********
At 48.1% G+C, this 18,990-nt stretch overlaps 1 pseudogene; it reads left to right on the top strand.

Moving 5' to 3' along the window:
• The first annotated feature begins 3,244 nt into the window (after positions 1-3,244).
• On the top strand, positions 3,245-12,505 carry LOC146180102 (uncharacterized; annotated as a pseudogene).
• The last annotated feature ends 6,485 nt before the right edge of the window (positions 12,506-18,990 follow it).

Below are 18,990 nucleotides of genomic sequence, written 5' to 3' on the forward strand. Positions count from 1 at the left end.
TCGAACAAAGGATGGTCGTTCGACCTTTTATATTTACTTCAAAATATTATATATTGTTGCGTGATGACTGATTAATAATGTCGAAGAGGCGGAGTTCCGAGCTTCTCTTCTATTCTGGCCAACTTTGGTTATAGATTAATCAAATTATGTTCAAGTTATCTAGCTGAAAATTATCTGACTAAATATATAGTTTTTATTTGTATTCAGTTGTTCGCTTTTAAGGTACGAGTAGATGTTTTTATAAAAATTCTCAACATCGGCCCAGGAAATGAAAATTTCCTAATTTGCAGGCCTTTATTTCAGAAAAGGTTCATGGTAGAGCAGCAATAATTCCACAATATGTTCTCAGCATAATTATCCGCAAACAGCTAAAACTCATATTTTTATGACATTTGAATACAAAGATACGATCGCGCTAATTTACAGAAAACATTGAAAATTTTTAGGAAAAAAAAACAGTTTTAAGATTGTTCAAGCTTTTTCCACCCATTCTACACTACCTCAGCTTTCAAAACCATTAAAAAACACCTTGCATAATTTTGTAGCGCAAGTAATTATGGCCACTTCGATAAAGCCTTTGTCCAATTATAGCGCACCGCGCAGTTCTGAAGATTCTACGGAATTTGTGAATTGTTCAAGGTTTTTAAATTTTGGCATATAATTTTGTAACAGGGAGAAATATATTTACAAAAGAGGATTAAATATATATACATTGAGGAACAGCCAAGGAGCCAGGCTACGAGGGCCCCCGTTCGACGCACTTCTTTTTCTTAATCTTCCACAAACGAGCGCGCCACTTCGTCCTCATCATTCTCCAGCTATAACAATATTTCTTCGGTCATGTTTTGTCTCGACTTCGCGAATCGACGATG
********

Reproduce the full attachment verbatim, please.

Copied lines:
At 48.1% G+C, this 18,990-nt stretch overlaps 1 pseudogene; it reads left to right on the top strand.

Moving 5' to 3' along the window:
• The first annotated feature begins 3,244 nt into the window (after positions 1-3,244).
• On the top strand, positions 3,245-12,505 carry LOC146180102 (uncharacterized; annotated as a pseudogene).
• The last annotated feature ends 6,485 nt before the right edge of the window (positions 12,506-18,990 follow it).

Below are 18,990 nucleotides of genomic sequence, written 5' to 3' on the forward strand. Positions count from 1 at the left end.
TCGAACAAAGGATGGTCGTTCGACCTTTTATATTTACTTCAAAATATTATATATTGTTGCGTGATGACTGATTAATAATGTCGAAGAGGCGGAGTTCCGAGCTTCTCTTCTATTCTGGCCAACTTTGGTTATAGATTAATCAAATTATGTTCAAGTTATCTAGCTGAAAATTATCTGACTAAATATATAGTTTTTATTTGTATTCAGTTGTTCGCTTTTAAGGTACGAGTAGATGTTTTTATAAAAATTCTCAACATCGGCCCAGGAAATGAAAATTTCCTAATTTGCAGGCCTTTATTTCAGAAAAGGTTCATGGTAGAGCAGCAATAATTCCACAATATGTTCTCAGCATAATTATCCGCAAACAGCTAAAACTCATATTTTTATGACATTTGAATACAAAGATACGATCGCGCTAATTTACAGAAAACATTGAAAATTTTTAGGAAAAAAAAACAGTTTTAAGATTGTTCAAGCTTTTTCCACCCATTCTACACTACCTCAGCTTTCAAAACCATTAAAAAACACCTTGCATAATTTTGTAGCGCAAGTAATTATGGCCACTTCGATAAAGCCTTTGTCCAATTATAGCGCACCGCGCAGTTCTGAAGATTCTACGGAATTTGTGAATTGTTCAAGGTTTTTAAATTTTGGCATATAATTTTGTAACAGGGAGAAATATATTTACAAAAGAGGATTAAATATATATACATTGAGGAACAGCCAAGGAGCCAGGCTACGAGGGCCCCCGTTCGACGCACTTCTTTTTCTTAATCTTCCACAAACGAGCGCGCCACTTCGTCCTCATCATTCTCCAGCTATAACAATATTTCTTCGGTCATGTTTTGTCTCGACTTCGCGAATCGACGATG